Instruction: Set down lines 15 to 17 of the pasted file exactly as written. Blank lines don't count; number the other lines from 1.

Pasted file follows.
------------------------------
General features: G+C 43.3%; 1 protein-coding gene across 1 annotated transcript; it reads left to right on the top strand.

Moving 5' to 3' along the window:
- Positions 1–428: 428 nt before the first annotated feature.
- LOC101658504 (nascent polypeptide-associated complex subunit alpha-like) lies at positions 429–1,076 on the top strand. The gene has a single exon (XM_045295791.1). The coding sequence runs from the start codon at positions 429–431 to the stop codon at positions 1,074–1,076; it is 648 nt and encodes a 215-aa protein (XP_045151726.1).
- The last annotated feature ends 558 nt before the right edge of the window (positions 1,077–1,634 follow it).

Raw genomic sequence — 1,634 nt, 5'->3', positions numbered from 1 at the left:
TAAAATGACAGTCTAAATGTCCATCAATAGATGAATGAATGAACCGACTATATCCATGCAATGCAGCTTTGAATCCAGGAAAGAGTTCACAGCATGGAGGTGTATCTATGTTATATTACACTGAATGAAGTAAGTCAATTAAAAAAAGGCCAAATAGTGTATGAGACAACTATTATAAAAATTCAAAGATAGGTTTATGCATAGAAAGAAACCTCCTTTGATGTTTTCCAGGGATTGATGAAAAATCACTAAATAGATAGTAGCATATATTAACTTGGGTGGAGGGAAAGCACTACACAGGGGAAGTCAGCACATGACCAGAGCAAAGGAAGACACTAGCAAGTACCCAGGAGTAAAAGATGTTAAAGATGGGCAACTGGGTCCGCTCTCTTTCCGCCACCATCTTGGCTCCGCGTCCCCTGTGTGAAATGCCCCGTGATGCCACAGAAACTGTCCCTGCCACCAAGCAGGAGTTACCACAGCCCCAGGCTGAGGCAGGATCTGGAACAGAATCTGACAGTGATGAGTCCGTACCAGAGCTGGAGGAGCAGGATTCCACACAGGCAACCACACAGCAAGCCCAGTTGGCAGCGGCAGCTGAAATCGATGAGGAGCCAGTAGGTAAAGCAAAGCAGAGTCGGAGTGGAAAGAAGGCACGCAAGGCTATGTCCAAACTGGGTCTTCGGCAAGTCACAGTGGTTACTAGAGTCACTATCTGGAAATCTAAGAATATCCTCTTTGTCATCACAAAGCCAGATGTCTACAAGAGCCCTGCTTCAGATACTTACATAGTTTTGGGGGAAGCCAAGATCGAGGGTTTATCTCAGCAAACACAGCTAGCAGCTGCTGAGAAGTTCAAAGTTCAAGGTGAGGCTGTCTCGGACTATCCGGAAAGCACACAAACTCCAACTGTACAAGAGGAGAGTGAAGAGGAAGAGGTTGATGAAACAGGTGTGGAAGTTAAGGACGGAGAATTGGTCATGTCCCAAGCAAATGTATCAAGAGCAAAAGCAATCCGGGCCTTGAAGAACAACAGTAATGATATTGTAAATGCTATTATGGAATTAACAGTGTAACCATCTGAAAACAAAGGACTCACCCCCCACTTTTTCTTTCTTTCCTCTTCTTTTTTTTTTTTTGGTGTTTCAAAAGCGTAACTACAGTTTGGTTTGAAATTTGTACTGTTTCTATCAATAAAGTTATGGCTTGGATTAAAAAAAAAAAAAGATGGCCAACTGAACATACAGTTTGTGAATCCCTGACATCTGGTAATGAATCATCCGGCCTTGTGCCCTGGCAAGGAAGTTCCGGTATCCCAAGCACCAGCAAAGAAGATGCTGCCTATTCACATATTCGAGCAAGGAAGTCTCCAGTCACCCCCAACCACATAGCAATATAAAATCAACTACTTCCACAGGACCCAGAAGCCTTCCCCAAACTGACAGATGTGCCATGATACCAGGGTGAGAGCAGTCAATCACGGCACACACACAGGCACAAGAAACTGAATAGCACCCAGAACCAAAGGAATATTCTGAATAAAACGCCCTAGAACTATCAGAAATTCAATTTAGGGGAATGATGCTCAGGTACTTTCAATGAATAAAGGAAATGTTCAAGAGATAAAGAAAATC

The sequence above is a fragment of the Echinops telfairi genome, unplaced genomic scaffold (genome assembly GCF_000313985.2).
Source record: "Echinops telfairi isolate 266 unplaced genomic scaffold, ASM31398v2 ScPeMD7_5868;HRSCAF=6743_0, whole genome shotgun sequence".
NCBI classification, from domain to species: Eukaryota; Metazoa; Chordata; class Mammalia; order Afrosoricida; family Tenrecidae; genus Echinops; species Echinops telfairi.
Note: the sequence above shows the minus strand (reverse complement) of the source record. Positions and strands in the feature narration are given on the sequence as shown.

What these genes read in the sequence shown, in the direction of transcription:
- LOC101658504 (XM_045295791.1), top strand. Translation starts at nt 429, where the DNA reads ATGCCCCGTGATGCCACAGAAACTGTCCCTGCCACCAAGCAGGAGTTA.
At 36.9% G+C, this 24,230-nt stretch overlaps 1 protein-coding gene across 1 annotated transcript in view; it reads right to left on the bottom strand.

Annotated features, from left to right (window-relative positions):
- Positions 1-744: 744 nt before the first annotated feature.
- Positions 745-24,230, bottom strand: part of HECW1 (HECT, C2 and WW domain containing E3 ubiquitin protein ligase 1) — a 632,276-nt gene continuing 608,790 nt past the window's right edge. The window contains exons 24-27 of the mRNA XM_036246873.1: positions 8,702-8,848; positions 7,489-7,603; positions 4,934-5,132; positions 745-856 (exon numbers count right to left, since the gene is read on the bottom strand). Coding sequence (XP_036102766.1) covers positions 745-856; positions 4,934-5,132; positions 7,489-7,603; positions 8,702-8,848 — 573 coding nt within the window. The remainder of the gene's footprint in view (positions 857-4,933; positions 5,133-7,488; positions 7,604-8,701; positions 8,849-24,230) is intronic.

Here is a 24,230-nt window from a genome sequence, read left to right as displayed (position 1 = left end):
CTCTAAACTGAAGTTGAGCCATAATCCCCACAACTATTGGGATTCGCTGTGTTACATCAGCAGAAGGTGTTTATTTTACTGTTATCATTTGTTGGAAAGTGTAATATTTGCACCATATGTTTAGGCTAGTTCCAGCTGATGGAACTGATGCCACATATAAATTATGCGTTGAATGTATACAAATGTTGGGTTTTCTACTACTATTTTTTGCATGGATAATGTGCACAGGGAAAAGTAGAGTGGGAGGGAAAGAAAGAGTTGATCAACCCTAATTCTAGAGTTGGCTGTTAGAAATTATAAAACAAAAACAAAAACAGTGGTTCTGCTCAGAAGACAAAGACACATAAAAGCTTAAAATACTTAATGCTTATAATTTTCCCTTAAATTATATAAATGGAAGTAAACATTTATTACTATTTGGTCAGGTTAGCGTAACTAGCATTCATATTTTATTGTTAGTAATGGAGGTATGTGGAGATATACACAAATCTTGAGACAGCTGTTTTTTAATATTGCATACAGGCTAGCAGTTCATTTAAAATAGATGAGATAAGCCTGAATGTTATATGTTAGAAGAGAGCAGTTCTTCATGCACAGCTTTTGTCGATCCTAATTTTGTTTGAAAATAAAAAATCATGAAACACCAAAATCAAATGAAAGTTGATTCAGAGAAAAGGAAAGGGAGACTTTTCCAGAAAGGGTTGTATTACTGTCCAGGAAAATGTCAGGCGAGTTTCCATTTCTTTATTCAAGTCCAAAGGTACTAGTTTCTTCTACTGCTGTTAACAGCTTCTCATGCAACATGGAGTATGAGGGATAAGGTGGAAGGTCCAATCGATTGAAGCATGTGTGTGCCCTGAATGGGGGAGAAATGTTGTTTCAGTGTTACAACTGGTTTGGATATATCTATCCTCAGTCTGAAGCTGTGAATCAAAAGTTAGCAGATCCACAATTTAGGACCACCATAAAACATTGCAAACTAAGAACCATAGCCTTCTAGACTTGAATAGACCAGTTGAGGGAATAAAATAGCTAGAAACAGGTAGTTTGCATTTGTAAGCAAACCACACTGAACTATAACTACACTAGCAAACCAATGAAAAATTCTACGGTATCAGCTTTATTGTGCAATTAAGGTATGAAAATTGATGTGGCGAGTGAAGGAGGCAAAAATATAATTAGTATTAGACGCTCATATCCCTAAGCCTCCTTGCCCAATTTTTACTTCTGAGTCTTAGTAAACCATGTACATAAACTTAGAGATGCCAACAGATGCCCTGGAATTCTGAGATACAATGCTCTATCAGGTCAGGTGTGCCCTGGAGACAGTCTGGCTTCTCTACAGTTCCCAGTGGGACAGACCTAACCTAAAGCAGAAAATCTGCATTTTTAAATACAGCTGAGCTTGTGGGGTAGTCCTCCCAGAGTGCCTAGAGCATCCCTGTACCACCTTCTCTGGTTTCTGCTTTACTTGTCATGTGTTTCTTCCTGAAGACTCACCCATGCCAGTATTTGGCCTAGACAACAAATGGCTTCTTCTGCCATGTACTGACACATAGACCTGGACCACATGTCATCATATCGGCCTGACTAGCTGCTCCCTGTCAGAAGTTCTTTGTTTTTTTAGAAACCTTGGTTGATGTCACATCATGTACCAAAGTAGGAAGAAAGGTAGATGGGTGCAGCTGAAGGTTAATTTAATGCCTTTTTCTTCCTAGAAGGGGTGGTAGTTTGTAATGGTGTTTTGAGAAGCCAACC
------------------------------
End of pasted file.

Annotated features, from left to right (window-relative positions):
- Positions 1-744: 744 nt before the first annotated feature.
- Positions 745-24,230, bottom strand: part of HECW1 (HECT, C2 and WW domain containing E3 ubiquitin protein ligase 1) — a 632,276-nt gene continuing 608,790 nt past the window's right edge. The window contains exons 24-27 of the mRNA XM_036246873.1: positions 8,702-8,848; positions 7,489-7,603; positions 4,934-5,132; positions 745-856 (exon numbers count right to left, since the gene is read on the bottom strand). Coding sequence (XP_036102766.1) covers positions 745-856; positions 4,934-5,132; positions 7,489-7,603; positions 8,702-8,848 — 573 coding nt within the window. The remainder of the gene's footprint in view (positions 857-4,933; positions 5,133-7,488; positions 7,604-8,701; positions 8,849-24,230) is intronic.